Darren Behan is an Ireland native, an avid golf fan, a Liverpool F.C. fanatic, and now, he’s also a full stack web developer.
He went to university to study accounting, but always had an interest in programming. In fact, when he had to build a website for one of his accounting assignments, he got an A+.
Darren moved to Australia nine years ago and has worked for REA Group, a global, online real estate advertising company based out of Melbourne, since 2016. When an associate development position opened up, Darren and his company decided he should fill the role.
Embarking on this new career in development, he wanted to gain foundational knowledge, skills, and experience, so he began researching technology boot camps.
Par for the (coding) course
Darren found the Monash University Coding Boot Camp and enrolled. “I chose this boot camp because I felt it covered the most stack — which was important to me because it allowed me to gain an understanding of how the architecture of an app comes together,” he said.
The representative that helped Darren register for the boot camp described it as “intense,” which Darren found accurate. Taking place during the pandemic, classes were completely virtual.
“After the second week of class, there were consistent exercises, homework, and projects to complete with due dates, along with constant revisions,” said Darren. “I personally enjoyed every minute of it.”
Each class began with a rundown of what was going to be covered that day, as well as a refresher of some previous lessons. Students broke off into separate groups to complete activities to help them learn the material, including projects.
The project that stood out to Darren the most was his final project, where he created a full stack web app to help golfers find courses. Golfer’s Choice allows users to create an account, search golf course listings, and save them to their profiles.
In terms of concepts he had difficulty with, Darren somewhat struggled with connecting the backend/server to the database. “I found myself spending most of my time learning as much as I could there with the supplemental information that was provided by the trainers, and utilizing their time before and after class to help me better understand,” he said.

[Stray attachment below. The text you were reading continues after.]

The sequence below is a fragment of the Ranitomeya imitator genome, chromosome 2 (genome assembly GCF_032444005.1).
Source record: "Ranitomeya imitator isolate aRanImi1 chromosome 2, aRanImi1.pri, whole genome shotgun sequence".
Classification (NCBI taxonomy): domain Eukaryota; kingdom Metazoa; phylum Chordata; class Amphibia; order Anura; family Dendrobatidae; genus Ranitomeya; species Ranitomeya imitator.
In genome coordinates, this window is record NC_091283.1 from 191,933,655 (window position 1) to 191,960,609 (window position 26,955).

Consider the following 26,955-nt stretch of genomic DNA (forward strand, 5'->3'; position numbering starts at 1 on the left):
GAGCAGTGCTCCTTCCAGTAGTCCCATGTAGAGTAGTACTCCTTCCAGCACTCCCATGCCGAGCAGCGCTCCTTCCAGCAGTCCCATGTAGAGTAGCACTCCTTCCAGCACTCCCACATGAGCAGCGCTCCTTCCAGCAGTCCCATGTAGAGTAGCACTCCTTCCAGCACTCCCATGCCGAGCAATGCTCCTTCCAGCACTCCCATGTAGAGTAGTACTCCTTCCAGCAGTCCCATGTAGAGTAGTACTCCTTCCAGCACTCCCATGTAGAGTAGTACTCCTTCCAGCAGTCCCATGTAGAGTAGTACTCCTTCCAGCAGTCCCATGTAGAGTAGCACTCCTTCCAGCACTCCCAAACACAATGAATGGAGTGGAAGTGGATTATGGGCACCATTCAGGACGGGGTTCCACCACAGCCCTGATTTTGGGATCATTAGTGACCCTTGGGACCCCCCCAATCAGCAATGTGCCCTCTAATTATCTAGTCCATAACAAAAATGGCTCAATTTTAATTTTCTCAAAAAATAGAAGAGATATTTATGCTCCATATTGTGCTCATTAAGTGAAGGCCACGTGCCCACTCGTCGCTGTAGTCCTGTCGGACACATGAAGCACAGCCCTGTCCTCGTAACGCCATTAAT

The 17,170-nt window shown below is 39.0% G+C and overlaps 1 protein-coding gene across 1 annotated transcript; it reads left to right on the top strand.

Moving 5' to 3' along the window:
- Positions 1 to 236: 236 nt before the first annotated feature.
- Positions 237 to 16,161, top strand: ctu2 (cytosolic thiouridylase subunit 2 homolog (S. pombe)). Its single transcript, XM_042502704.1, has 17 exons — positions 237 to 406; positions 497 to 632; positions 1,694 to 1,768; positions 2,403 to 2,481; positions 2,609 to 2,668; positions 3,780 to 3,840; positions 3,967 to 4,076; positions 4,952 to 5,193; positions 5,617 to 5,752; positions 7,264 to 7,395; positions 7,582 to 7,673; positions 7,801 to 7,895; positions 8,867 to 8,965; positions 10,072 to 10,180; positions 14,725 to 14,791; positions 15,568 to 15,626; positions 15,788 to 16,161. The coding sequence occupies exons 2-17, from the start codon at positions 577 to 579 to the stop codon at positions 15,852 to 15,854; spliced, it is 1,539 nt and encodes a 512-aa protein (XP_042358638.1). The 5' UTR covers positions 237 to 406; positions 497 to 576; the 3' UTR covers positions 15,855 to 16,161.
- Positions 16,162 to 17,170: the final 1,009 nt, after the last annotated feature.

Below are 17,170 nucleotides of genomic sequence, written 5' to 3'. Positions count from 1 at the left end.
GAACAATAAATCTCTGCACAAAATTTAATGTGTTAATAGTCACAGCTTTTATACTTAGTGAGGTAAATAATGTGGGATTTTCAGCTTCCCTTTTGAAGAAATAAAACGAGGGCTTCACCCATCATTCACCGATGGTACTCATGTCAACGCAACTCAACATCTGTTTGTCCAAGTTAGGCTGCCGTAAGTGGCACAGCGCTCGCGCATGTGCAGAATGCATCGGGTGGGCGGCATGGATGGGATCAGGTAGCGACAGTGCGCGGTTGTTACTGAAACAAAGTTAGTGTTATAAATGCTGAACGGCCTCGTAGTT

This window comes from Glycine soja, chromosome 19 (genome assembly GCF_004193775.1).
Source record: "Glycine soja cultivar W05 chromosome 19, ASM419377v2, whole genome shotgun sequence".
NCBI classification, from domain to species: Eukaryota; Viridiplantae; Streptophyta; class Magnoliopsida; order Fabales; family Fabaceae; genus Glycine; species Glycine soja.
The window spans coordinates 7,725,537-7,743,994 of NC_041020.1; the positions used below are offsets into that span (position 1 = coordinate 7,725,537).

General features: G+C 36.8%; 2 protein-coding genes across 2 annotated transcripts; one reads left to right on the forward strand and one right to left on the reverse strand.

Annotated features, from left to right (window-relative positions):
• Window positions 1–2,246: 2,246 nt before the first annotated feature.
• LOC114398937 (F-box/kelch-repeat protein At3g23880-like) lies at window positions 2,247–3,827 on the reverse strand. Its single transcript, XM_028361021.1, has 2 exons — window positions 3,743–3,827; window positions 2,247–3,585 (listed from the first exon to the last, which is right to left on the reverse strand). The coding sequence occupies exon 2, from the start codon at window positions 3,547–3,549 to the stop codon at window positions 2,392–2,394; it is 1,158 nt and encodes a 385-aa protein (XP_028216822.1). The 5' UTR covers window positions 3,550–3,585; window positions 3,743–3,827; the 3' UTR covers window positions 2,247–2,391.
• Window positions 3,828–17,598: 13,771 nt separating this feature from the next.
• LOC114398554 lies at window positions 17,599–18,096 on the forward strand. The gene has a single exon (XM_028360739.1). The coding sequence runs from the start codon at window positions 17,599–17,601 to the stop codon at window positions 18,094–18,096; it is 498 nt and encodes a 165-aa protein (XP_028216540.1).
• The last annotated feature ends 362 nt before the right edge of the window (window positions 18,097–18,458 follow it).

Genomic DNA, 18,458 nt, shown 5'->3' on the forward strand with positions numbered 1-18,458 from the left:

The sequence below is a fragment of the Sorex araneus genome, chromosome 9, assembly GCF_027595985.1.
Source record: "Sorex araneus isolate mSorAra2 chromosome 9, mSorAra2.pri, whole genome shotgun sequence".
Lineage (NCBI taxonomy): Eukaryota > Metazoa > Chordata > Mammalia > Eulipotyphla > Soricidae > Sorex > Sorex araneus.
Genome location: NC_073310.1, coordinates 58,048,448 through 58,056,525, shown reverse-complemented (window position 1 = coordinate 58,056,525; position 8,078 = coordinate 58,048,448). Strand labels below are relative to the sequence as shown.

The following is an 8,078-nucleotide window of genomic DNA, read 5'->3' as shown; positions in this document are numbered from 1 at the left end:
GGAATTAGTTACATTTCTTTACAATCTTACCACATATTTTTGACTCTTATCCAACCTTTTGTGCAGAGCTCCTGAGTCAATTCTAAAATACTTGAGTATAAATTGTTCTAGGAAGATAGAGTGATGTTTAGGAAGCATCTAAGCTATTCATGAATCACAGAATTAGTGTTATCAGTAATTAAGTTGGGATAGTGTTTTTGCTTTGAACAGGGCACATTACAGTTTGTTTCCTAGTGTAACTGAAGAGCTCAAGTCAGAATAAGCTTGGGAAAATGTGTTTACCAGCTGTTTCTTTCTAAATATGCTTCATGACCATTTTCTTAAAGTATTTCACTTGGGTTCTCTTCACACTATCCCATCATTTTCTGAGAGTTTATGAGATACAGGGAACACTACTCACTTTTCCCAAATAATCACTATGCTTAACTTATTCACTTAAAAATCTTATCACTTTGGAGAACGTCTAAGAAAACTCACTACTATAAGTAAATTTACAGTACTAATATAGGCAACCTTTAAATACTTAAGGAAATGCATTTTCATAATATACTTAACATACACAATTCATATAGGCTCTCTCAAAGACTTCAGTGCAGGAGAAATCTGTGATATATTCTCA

In the beginning, Darren was hesitant to speak up during class when he thought he knew the answers to the trainer’s questions. “I got better at this as I progressed through the course, as the trainers created a safe environment where you never felt silly for having the wrong answer,” he said. “Instead, they were encouraging and understanding that we were just trying to learn.”
To help students get through the boot camp, the university offered tons of resources. “The availability of the trainers was a massive resource for me. Even outside of class, they would jump on a video call with me to help me figure out problems that I was stuck on,” he said.
He also used career services to help freshen up his Github, LinkedIn, and CV. Although he already had a placement at his company prior to finishing the boot camp, he still found this resource really useful. “They opened my eyes to how much recruiters scrutinize your work, and how important it is to have your profiles up-to-date,” he said.
New skills, and a new role to match
Now, he’s taking this time to become an expert coder and be more confident in his abilities. In the long term, he hopes to move up to become a developer, and eventually, a senior-level developer.
The boot camp isn’t easy, but Darren got through it and has some advice for future boot camp learners.
“If you’re committed to attending this boot camp, give it your all,” he said. “Dedicate as much time over the course of the program as you can to homework, class, and revision of prior assignments. And don’t be afraid to speak up, as everyone is there to learn, and you quickly realize that others won’t know what you know, and you don’t know what they know.”
Get started with a career in tech by exploring boot camps in coding, data analytics, cybersecurity, and more at Monash University.